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Internal Addressing for AAL2 user traffic for transport across an ethernet switch

IP.com Disclosure Number: IPCOM000030701D
Published in the IP.com Journal: Volume 4 Issue 9 (2004-09-25)
Included in the Prior Art Database: 2004-Sep-25
Document File: 2 page(s) / 61K

Publishing Venue

Siemens

Related People

Juergen Carstens: CONTACT

Abstract

The problem to be solved is how to transport user plane protocol frames that arrive via AAL2 (ATM adaptation layer 2) on an ATM (Asynchronous Transfer Mode) line card across a GE (Gigabit Ethernet) ethernet switch to other cards of the network element. Up to now, the problem of transporting UP frames is usually solved by taking the user plane frame, put a proprietary internal address (several bytes long) in front of the header and then put the MAC (Media Access Control) address of the destination card (for ethernet) in front of it. The internal address would identify this direction of the connection uniquely. The new idea to solve the problem is to use the address stack as shown on the right side of figure 1 for transporting UP frames. In front of the user plane frame, on first puts a standard RTP (Real Time Protocol) header and then a standard IP (Internet Protocol) header. Finally, the MAC address of the other card is added. This packet reaches the other card via an ethernet switch. The ATM/AAL2 connection data (VPC (Virtual Path Connection) / VCC (Virtual Channel Connection) / CID (Connection Identification)) identify the connection uniquely at the ATM/AAL2 layer) would be mapped to the UDP (User Datagram Protocol) port number or alternatively to the part of IP address and UDP port number. In the other direction, the MAC header and then the RTP/UDP/IP stack are removed and the UP frames are then put into the ATM/AAL2 format. The UDP port number (or alternatively the pair of IP address and UDP port number) is mapped to the ATM/AAL2 connection data (VPC/VCC/CID). This assumes that each direction of the connection gets assigned a system wide unique UDP port or alternatively a system wide pair of IP address and UDP port number.

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Internal Addressing for AAL2 user traffic for transport across an ethernet switch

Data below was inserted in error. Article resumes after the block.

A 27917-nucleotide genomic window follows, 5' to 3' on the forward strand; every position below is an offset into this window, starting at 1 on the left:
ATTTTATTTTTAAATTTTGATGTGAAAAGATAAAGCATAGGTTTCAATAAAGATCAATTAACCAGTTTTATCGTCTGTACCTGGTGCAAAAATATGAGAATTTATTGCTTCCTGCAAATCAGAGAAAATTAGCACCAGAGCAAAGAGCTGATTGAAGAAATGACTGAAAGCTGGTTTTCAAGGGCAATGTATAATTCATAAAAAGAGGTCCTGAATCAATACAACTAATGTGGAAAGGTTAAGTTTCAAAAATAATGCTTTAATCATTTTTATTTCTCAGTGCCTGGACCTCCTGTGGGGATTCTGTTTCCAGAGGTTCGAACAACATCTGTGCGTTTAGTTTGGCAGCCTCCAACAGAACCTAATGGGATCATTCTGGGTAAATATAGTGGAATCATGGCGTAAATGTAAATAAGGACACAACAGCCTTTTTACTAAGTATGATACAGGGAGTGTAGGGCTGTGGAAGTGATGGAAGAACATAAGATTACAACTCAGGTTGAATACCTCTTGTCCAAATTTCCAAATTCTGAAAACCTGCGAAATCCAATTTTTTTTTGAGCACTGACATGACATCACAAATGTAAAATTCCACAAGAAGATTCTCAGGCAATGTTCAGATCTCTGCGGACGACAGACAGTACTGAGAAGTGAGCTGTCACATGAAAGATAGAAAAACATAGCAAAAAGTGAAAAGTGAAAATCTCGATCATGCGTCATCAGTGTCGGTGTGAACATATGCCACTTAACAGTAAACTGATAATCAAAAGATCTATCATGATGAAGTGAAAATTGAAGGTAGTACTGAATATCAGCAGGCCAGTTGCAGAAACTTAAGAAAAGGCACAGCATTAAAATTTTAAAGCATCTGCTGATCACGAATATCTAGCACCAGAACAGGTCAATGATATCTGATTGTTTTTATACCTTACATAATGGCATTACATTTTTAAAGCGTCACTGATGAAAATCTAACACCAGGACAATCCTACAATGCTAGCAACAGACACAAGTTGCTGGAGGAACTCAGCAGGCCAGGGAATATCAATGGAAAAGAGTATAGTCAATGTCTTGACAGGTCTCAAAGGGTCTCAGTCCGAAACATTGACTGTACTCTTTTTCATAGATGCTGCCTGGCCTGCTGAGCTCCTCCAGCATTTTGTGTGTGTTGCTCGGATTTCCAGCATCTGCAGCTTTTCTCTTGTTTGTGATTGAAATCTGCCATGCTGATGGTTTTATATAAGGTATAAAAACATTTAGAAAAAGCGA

Idea: Dr. Herbert Heiss, DE-Muenchen; Hans Joachim Hey, DE-Muenchen; Franz Hutner, DE-

Muenchen; Branko Popovic-Berrsche, DE-Muenchen; Peter Schneider, DE-Muenchen

The problem to be solved is how to transport user plane protocol frames that arrive via AAL2 (ATM adaptation layer 2) on an ATM (Asynchronous Transfer Mode) line card across a GE (Gigabit Ethernet) ethernet switch to other cards of the network element.

Up to now, the problem of transporting UP frames is usually solved by taking the user plane frame, put a proprietary internal address (several bytes long) in front of the header and then put the MAC (Media Access Control) address of the destination card (for ethernet) in front of it. The internal address would identify this direction of the connection uniquely.

The new idea to solve the problem is to use the address stack as shown on the right side of figure 1 for transporting UP frames. In front of the user plane frame, on first puts a standard RTP (Real Time Protocol) header and then a standard IP (Internet Protocol) header. Finally, the MAC address of the other card is added. This packet reaches the other card via an ethernet switch. The ATM/AAL2 connection data (VPC (Virtual Path Connection) / VCC (Virtual Channel Connection) / CID (Connection Identification)) identify the connection uniquely at the ATM/AAL2 layer) would be mapped to the UDP (User Datagram Protocol) port number or alternatively to the part of IP address and UDP port number. In the other direction, the MAC header and then the RTP/UDP/IP stack are removed and the UP frames are then put into the ATM/AAL2 format. The UDP port number (or alternatively the pair of IP address and UDP port number) is mapped to the ATM/AAL2 connection data (VPC/VCC/CID). This assumes that each direction of the connection gets assigned a system wide unique...